Everyone could be assigned farmland for free based on the number of family members; any cultivation activities should be authorized by the government.
Slavery was abolished, and the trading of slaves was illegal.
More low-rental houses were built for impoverished civilians, and people could get loans from the government with little or no interest.
Alcohol, salt, and iron were managed by the state; the government would sometimes manage and supervise the market when necessary so that business people could not manipulate the market.
Tax and officers' income should fluctuate based on national revenue.
Printing Plate of An Imperial Edict of the Xin Dynasty (in Regard to the Implementation of A New Measurement System) — Shanghai Museum (Photo by Dongmaiying)
Wang Mang also forced everyone to work. People who didn't work or couldn't pay taxes had to participate in jobs that the government assigned.
Names of officials, many cities, and buildings were changed as well.
Besides, he initiated many wars against neighboring regimes and successfully expanded his realm.
He also reformed the currency system four times, but the results were not as good as he had expected.
On the contrary, those frequent changes negatively influenced people's stable lives and caused chaos.
Parts of Currencies that Wang Mang Had Issued in His Xin Dynasty — Shanghai Museum
An Impartial Judicial Executor that Executed His Sons
Wang Mang believed that human lives were equally honorable and important.
This was not just a slogan used to impress people or show justice but a principle he implemented.
His second son killed a slave purchased long ago, so Wang Mang forced him to commit suicide for this crime after it was found out.
Two of his other sons were also forced to death after they sinned.
Painted Ivory Ruler of Han Dynasty — Shanxi Museum (Photo by Dongmaiying)
Many people benefited from Emperor Wang Mang's new policies; however, the prominence didn't last very long.
Besides Wang Mang's usurping of the throne displeasing the royal House of Liu, his reform offended nearly the aristocratic landlord class.
Moreover, wars and many natural disasters made more civilians suffer.
Consequently, many of those who supported him to be the emperor gradually turned against him after Wang Mang and his reform jeopardized their interests.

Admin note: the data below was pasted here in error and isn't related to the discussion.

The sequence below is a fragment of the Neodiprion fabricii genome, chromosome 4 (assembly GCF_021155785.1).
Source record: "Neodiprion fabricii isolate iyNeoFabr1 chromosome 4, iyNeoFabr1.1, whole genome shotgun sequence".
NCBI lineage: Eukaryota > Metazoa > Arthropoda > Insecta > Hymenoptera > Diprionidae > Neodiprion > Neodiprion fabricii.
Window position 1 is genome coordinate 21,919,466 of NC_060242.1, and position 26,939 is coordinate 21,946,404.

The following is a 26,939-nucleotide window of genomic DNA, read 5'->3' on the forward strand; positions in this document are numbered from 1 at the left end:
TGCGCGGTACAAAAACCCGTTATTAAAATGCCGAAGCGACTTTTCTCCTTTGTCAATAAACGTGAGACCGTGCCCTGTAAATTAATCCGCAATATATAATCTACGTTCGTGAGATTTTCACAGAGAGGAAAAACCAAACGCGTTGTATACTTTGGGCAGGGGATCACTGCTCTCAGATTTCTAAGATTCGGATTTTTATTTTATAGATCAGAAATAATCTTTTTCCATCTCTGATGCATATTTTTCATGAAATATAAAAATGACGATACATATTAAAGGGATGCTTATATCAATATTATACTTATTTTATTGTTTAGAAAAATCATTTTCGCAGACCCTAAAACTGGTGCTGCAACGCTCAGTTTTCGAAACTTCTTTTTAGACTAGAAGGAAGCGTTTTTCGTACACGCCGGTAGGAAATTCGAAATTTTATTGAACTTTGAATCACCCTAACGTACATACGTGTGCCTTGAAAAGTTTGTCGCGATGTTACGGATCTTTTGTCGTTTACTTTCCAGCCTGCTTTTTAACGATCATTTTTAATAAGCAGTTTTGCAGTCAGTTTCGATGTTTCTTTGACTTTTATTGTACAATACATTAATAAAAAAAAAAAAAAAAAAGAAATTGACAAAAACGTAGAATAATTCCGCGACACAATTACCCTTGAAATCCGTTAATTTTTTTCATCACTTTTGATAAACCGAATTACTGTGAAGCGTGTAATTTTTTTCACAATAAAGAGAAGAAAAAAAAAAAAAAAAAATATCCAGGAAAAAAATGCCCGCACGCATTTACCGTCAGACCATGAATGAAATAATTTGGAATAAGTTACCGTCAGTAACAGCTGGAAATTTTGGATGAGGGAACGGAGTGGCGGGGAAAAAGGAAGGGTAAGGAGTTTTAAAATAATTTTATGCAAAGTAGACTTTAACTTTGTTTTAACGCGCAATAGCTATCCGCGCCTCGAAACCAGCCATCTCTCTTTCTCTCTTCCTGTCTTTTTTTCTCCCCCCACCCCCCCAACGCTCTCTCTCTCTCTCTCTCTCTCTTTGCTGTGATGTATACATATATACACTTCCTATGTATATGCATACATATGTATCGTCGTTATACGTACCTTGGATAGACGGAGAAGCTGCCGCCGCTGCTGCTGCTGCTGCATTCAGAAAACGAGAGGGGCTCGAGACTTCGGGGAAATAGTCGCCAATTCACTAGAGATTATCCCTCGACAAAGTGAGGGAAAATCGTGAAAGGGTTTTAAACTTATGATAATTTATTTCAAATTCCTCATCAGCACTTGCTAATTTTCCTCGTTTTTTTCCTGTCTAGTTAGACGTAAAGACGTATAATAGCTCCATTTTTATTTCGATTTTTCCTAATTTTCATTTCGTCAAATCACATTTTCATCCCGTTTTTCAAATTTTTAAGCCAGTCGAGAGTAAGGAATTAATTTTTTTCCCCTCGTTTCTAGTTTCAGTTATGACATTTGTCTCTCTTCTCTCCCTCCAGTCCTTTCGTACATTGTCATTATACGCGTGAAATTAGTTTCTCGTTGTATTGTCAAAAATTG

Besides, plenty of changes within a limited time (his new dynasty had lasted only for 15 years) and poor administration skills also led to the final failure.
Soon, many uprising armies appeared in Wang Mang's late years.
Pottery Wu Bao (A Type of Private Self Defensive Building) of the Chaotic Period Under Wang Mang's Reign — National Museum of China
Failure of Emperor Wang Mang and His Cruel Ending
After all of his followers were sacrificed in battles, Wang Mang was assassinated in chaotic fights. His body was cut into several pieces after his death, and his skull was preserved in the royal for the next 200 years.
Soon, Liu Xiu, an intelligent and brave person from the former royal Liu Clan, re-established the Han Dynasty.
Emperor Wang Mang had long been criticized and despised in the history of China for his radical reforms and the way he got the throne.
He was pretty intelligent and frugal throughout his life; as a noble-born from a powerful and wealthy clan, he had rarely lived like a rich person.
Also, he was an outstanding politician and a sly opportunist obsessed with power.
Filigree Gold Dragon of the Han Dynasty Decorated with Gems — Dingzhou Museum (Photo by Dongmaiying)
After Wang Mang obtained the throne and achieved centralized power, he kept working diligently and barely enjoyed life.
All he had done were try to make a change, take care of the disadvantaged groups, and decrease the gap between the rich and poor.
Objectively speaking, his reform policies were not based on reality, especially while so many changes were squeezed into such a limited period; also, he scarcely used the right people to help him realize his political ambition.
Besides, the constant natural disasters, civilians’ miserable living standards, and rebellions from the former royal clan Liu and other forces made his failure not entirely surprising.
However, Emperor Wang Mang was still an aspiring, brave, controversial reformist in the history of China, though he failed, and an ambitious idealist with a big dream.
Ritual Jade Ware (Yu Die) that Wang Mang Planned to Use in His Fengshan Ceremony (the Most Honorable Rite to Offer Sacrifices to the Heaven) in Mount Tai — National Museum of China
Emperor Wang Mang Intended to Inform His Reign's Legality and Blessing from the Heaven, through A Grand Fengshan Ceremony, Like Qin Shi Huang and Emperor Liu Che did Before. However, Wang Mang Never Made it.